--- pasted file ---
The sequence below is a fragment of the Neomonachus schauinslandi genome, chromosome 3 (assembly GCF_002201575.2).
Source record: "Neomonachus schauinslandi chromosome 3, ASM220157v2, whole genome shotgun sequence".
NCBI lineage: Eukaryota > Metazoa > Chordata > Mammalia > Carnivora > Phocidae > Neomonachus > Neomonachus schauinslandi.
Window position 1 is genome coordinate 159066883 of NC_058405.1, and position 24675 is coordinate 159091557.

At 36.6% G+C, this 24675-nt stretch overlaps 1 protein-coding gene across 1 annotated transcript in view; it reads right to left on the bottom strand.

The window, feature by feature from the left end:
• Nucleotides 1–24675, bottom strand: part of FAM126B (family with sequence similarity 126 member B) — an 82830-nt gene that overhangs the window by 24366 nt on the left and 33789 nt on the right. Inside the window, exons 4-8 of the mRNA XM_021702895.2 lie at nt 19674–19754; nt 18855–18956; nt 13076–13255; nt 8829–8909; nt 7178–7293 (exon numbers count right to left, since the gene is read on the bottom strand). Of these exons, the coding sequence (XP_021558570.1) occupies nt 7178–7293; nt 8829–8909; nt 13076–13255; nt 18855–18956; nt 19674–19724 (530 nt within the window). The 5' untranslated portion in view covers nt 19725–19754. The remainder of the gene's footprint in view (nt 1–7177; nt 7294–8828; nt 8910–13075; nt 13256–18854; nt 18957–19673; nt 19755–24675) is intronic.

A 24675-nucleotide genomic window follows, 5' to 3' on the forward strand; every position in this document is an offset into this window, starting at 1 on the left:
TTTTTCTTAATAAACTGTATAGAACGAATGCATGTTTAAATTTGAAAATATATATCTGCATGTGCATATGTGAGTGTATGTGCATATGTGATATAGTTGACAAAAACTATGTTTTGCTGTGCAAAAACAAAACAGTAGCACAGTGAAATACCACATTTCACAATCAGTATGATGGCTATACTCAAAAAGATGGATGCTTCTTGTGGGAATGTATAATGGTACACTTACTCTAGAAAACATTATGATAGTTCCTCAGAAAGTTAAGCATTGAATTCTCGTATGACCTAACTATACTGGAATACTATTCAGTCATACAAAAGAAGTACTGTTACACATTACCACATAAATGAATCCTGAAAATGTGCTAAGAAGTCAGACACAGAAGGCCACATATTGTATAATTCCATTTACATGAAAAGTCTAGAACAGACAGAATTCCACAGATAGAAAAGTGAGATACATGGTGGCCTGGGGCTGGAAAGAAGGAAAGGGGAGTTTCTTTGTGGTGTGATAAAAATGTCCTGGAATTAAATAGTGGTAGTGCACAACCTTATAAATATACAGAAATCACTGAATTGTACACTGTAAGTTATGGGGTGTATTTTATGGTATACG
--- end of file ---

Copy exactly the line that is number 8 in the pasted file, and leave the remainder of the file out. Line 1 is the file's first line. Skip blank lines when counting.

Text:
A 24675-nucleotide genomic window follows, 5' to 3' on the forward strand; every position in this document is an offset into this window, starting at 1 on the left: